CSU Board of Trustees Chair Rebecca Eisen came to Cal Poly Pomona to talk about the CSU’s Graduation Initiative and get a closer look at the campus’ academic programs and sites.
Just as important was the opportunity to share a little about herself with students during the two-day visit Oct. 12-13. And she did just that – talking up the benefits of her English degree, jumping on a computer to participate in a cyber-defense battle against Provost Sylvia A. Alva and playfully teasing a student about having the same name as a famous pop star.
“Does it ever bother you that your name is Sam Smith,” she asked Sam Smith, a junior majoring in business administration, during a meeting with students. “I even know who Sam Smith is.”
Eisen, who has served on the Board of Trustees since 2012 and became its chair this year, visited Cal Poly Pomona as part of a tour of all 23 campuses in the CSU system.
During the meeting with students, Eisen shared that her 36-year career at a 3,000-attorney law firm included being a fellow partner with a future senator from Texas, although they never met.
“The law firm was so big, I had some partners I didn’t even know … like Ted Cruz,” she said.
While there was plenty of levity, Eisen also said she wanted to raise awareness of an important topic to students — the CSU Graduation Initiative. The CSU has launched the system-wide effort to raise graduation rates for first-time freshmen and transfer students—increasing the four-year graduation rate for first-time freshmen from 19 percent to 40 percent by 2025, she said.
“It has everything to do with removing whatever institutional barriers exist between you and whatever your life permits you to graduate in,” Eisen said.
One of the major barriers to graduating in four years, students shared, is the difficulty in getting high-demand courses. Students also discussed what helps them forge a connection to Cal Poly Pomona – caring faculty, attentive mentors and cultural centers on campus that feel like a second home.
Veonte Barnes, a senior majoring in communication and a self-described social butterfly, said he would like more students to get involved in clubs and other activities on campus.
“I feel like one of the biggest reasons that we don’t get involved is because there is a stigma that Cal Poly Pomona is a commuter campus,” he said. “I feel like that alone inhibits your thinking about the campus. Once you hear ‘commuter campus’ you think the campus probably doesn’t have any school spirit.”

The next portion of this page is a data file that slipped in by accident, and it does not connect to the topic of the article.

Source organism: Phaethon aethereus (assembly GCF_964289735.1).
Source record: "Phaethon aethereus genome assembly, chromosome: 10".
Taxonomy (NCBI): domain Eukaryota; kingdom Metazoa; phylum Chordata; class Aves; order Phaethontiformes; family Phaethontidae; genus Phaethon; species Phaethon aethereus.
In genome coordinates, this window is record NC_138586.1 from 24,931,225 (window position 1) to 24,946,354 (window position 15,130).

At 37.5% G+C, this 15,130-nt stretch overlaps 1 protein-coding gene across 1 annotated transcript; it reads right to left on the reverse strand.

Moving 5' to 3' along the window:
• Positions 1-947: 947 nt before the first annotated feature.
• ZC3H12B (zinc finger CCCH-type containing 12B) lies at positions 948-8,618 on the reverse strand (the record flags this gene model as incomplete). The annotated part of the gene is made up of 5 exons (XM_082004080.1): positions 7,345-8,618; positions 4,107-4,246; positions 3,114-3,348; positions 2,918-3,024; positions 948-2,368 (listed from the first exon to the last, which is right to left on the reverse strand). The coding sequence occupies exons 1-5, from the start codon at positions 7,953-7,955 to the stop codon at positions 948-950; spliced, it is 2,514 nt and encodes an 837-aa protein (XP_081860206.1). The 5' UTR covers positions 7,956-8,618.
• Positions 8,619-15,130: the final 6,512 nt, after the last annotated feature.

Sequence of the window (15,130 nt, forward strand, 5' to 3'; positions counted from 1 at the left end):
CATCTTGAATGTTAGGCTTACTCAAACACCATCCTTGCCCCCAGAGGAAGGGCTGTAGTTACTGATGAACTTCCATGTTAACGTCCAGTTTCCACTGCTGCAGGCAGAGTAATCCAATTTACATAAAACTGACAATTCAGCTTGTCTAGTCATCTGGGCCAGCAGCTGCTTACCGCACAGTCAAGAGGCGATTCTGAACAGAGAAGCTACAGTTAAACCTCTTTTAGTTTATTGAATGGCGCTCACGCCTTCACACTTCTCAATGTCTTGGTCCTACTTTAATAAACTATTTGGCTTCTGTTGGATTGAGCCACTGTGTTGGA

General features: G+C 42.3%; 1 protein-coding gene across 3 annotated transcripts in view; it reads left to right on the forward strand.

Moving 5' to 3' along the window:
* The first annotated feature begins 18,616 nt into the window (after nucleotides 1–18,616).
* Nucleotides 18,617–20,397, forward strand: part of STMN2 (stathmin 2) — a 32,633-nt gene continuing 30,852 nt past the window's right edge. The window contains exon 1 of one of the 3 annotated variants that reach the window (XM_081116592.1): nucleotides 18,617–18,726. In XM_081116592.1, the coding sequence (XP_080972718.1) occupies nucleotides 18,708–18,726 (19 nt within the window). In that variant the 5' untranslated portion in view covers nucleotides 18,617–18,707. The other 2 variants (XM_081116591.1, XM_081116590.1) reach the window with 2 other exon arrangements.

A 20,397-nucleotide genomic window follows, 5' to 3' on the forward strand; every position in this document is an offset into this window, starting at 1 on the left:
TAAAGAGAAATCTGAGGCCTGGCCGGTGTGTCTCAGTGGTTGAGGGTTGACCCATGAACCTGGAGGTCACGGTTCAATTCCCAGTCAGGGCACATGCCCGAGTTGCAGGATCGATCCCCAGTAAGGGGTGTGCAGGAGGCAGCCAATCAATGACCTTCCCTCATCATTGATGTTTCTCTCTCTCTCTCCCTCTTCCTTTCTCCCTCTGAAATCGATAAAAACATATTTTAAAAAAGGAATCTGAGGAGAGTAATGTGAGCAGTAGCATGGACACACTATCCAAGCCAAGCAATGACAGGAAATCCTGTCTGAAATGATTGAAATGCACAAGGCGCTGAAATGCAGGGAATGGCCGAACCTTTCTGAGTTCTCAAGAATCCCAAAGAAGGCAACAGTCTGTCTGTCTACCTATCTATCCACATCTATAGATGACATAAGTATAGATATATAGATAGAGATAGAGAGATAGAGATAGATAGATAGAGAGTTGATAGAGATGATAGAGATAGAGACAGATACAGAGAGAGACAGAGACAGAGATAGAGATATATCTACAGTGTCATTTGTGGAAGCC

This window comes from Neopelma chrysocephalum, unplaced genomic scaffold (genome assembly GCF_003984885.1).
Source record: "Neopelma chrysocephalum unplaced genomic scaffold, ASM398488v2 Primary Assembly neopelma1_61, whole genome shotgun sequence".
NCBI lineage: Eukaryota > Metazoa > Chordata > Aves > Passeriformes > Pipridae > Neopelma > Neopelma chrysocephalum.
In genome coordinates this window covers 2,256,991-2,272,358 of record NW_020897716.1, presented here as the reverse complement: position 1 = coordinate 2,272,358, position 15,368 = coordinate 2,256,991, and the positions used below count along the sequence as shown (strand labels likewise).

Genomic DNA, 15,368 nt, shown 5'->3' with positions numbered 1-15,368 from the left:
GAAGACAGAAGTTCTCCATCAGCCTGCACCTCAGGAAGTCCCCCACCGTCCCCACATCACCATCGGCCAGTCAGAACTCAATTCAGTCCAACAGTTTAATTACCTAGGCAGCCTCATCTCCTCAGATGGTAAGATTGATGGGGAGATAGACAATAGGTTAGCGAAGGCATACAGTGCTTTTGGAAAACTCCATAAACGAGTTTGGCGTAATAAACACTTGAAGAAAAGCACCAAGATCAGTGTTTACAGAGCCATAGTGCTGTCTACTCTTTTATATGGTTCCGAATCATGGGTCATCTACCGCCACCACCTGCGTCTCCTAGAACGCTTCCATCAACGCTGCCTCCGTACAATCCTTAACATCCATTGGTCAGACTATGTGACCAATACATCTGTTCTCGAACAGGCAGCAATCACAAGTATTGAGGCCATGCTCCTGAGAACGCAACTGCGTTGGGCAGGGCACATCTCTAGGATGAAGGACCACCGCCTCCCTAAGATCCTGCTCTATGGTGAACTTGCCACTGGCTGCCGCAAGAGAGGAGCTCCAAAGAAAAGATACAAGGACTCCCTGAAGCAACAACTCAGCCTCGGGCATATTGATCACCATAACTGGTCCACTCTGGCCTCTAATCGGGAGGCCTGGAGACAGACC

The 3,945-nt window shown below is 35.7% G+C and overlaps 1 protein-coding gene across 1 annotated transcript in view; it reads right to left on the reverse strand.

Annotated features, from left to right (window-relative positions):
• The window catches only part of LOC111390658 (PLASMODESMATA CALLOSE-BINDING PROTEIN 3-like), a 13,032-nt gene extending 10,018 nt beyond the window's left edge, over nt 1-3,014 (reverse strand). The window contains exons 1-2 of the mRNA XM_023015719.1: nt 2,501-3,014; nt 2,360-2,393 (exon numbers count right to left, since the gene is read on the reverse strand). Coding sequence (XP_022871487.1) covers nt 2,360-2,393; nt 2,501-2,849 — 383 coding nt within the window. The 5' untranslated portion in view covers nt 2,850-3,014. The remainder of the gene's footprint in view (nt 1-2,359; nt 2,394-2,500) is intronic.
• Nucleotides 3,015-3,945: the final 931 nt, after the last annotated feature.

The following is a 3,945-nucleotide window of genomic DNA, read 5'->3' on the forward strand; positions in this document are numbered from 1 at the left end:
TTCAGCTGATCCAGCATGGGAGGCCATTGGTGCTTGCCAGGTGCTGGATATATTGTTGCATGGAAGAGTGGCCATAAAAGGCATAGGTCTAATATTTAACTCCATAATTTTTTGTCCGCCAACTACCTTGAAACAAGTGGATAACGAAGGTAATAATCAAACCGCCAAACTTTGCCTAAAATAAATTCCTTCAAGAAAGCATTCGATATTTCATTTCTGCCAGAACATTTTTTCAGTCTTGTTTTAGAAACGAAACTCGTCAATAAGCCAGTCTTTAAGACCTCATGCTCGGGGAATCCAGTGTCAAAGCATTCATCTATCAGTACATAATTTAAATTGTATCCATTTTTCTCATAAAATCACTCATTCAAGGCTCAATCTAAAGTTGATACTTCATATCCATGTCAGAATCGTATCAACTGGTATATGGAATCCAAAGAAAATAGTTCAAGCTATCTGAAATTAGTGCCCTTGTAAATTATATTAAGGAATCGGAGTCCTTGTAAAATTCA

Eisen’s first day on campus included a van tour of Spadra Farm and Campus South, the former Lanterman property, and a one-on-one meeting with President Soraya M. Coley. She also heard from the deans of the colleges of engineering and science, as well as students and Professor Steve Alas, director of the Science Educational Enhancement Services program, about efforts to maintain the success of STEM students.
Day two of the visit included a presentation on the cybersecurity program and a tour of the W.K. Kellogg Arabian Horse Center. Eisen, an avid birder, also dropped by the Student Innovation Idea Lab to meet with student entrepreneurs, encouraging them to find a solution to the problem of feral cats killing birds.
Eisen also visited the Lyle Center for Regenerative Studies and learned about the facility’s history and mission. Kyle D. Brown, director of the Lyle Center, also addressed current innovative research being conducted by faculty members, including passive heating and cooling systems for buildings.
“Regenerative studies really focuses on the method or the process by which sustainability is achieved,” Brown said. “Sustainability has gained greater currency as a term, but we’ve always continued to hold on to the regenerative studies focus because we really like the way it places the emphasis on how you achieve sustainability.”
Eisen also met with campus administrators, community representatives and alumni over breakfast, chatting about the success Cal Poly Pomona has had with helping students find their passions and a sense of place.
At board meetings Eisen said she often will highlight programs at specific campuses. At one meeting, she outlined Cal Poly Pomona’s efforts to help eradicate a deadly citrus plant disease.
“I always try to find something about one of the campuses that makes it special,” Eisen said. “Now I have a million more ideas, and they’re all from Cal Poly Pomona.”